What developers need is for to add tons of users to the service they already offer. (Conveniently, that’s also what’s users need.)

As long as the invitation requirement is in place, the free tier won’t do this. And when an invitation is no longer required, is going to need to start battling the spam and abuse that all free social services face. In the best-case scenario, they’re going to have scaling challenges. It’s not going to be easy.

But that’s what they really need to be focusing on: getting enough people actively using it to compel everyone — old and new — to stick around.

It may already be too late. This is going to be a challenging year for

I hope they pull it off. I want to succeed. It just doesn’t appear from the outside that they’re solving the right problem.

  1. Correction: I originally wrote here that the first wave of accounts was up for renewal on April 14, giving just seven weeks to convince them to stick around. I had misread my expiration date: it’s actually April 14, 2014 — next year. My mistake. Obviously, then, there’s less urgency on this factor than I thought. 

  2. Giving away an app for free and relying on’s Developer Incentive Program won’t bring in enough money

Why don’t MacBooks come with cellular networking?

I’ve shared John Gruber’s theory on this for a while:

I’m not sure why Apple hasn’t offered [4G networking on MacBooks] as an option yet, but my guess is that it’s because Mac OS X isn’t designed to behave differently while on different types of networks. With cellular networking, for example, you wouldn’t want iTunes to download new episodes of TV episodes or even podcasts in the background — a single episode could eat up your entirely monthly bandwidth allotment.

It’s been long enough since cellular modems in PC laptops became commonplace, and the MacBook line is diverse enough, that the omission of cellular options looks like a deliberate choice now rather than a “haven’t gotten around to it yet” feature.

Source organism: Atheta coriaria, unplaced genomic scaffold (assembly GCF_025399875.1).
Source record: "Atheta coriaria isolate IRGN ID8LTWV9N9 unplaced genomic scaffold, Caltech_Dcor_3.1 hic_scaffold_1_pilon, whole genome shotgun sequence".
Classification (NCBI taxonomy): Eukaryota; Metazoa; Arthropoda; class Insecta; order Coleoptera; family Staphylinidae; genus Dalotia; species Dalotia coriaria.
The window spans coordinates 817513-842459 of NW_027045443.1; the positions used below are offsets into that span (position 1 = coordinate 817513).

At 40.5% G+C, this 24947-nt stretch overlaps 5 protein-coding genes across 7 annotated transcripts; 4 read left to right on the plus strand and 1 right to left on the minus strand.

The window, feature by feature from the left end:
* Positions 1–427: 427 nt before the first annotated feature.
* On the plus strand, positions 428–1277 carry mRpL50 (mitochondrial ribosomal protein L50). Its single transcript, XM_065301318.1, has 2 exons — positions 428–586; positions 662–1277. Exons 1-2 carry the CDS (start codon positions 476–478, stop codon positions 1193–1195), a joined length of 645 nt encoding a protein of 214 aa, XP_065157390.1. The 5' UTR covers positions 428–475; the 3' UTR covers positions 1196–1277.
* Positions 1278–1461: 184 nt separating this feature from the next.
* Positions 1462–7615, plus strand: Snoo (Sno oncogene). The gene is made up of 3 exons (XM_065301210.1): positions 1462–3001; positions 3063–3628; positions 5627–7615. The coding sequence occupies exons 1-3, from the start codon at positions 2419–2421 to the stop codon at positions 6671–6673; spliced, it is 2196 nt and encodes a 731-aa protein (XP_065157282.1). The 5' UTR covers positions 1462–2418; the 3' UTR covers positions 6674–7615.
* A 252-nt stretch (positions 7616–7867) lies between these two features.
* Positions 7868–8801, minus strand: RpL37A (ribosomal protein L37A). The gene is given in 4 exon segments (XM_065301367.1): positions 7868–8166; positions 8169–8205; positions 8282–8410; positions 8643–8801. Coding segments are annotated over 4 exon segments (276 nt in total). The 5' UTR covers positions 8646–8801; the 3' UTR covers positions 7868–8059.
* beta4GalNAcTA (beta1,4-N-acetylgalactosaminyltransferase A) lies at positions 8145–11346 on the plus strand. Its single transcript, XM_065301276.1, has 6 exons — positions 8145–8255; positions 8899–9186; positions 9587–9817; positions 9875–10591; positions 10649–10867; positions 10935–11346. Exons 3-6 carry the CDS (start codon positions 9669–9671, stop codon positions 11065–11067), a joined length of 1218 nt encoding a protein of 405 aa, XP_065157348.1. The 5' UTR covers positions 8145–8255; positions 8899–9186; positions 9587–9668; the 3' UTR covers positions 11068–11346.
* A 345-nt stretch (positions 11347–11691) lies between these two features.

When I first started using cellular modems, the only option was a $60/month plan with a 5 GB/month limit that ran at about 1 Mbps on Verizon’s new-at-the-time EV-DO network. Hardly anyone ever hit that limit — it would have taken about 11 hours of fully saturating the real-world bandwidth to burn through that, and in practice, it was hard to sustain those speeds for long. It wasn’t the kind of thing you’d accidentally do, and back then in 2005, people’s computers didn’t routinely download 5 GB of data unbeknownst to them.

With LTE, you can burn through a 5 GB data cap in an hour if you’re downloading big video files, and it would be easy to burn through the cap in just a few days if you’re streaming HD video — which, in 2013, is commonplace. And most people’s data plans have far less than 5 GB/month today. (At least they’re cheaper.)

I was hoping Mountain Lion would add some APIs suggesting cellular data considerations, but it didn’t happen. Maybe 10.9 will.

To start, Apple could just put cellular-connection detection and responsible-usage logic into iTunes and Software Update. That would be sufficient to launch with new 4G MacBook models at WWDC, then they could have a session on the new API and start enforcing responsible practices in the Mac App Store. Along with maybe working something out with Netflix, they’ll have addressed the biggest accidental bandwidth hogs that most people will face.

If Apple wants to offer 4G in MacBooks, they can start whenever they want. Doing it properly will just take a bit more effort than adding a modem.